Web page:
In a powerful address during a National Strategic Discourse held in the heart of Abuja, Professor Abubakar Sulaiman, the Director-General of the National Institute for Legislative and Democratic Studies (NILDS), sounded a clarion call for the immediate integration of Persons With Disabilities (PWD) into the fabric of Nigerian governance.
The discourse, a pivotal event organized by NILDS and attended by diverse stakeholders, served as a platform to shed light on the distinctive challenges faced by PWDs, particularly in the wake of pressing issues such as climate change and insecurity.
Prof. Sulaiman, a former Minister of Planning, passionately lamented the conspicuous absence of PWD representation among Nigerian lawmakers, asserting, “Not one of our senators or representatives is a Person With Disability.”
The urgency of inclusivity was underscored as Prof. Sulaiman urged participants to recognize the nuanced impacts of climate change and insecurity on PWD, often overlooked in decision-making processes. His rallying cry extended to proposing new legislation to the National Assembly, addressing the specific concerns of this marginalized community.
A resounding echo of support for PWD inclusion reverberated throughout the discourse. Mr. Adebowale Olorunmola, Country Representative of the Westminster Foundation for Democracy, called for a substantial amendment to the Disability Act to better encapsulate the needs and aspirations of PWD.
Mrs. Lois Auta, founder of the Cedar Seed Foundation, drew inspiration from countries like Uganda and Spain, passionately advocating for the integration of PWD into the parliament and emphasizing the pivotal role of representation in safeguarding their rights.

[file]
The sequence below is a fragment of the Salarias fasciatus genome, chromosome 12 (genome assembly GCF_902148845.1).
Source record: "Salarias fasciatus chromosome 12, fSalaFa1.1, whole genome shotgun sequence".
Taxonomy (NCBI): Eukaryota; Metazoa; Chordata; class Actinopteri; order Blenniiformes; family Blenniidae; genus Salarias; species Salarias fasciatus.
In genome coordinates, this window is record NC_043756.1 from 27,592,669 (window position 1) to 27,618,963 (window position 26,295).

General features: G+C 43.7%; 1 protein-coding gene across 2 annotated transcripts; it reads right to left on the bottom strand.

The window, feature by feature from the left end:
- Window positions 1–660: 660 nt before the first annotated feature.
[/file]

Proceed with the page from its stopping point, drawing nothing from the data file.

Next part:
Ms. Adetoun Agboola, Special Adviser to the Governor of Ekiti state on Disability Affairs, emphasized the need for an inclusive foundation, starting from primary schools and focusing on empowering children with disabilities. Her vision is clear – by nurturing and supporting these children today, we pave the way for robust representation and inclusivity in the future.
As the push for a more inclusive Nigeria gains momentum, the National Strategic Discourse stands as a testament to the collective call for PWD representation in governance. This event underscores the essence of true democracy, emphasizing that every individual, regardless of ability, deserves a seat at the decision-making table.
In the poignant words of Prof. Sulaiman, “We must relentlessly strive for a Nigeria where the voices of Persons With Disability are not merely heard but amplified, where their unique perspectives are not just acknowledged but valued and integrated into the very core of our decision-making processes.”
In this pivotal moment, the discourse signifies not just a call to action but a demand for a transformative shift towards a society where inclusivity is not just a goal but a lived reality.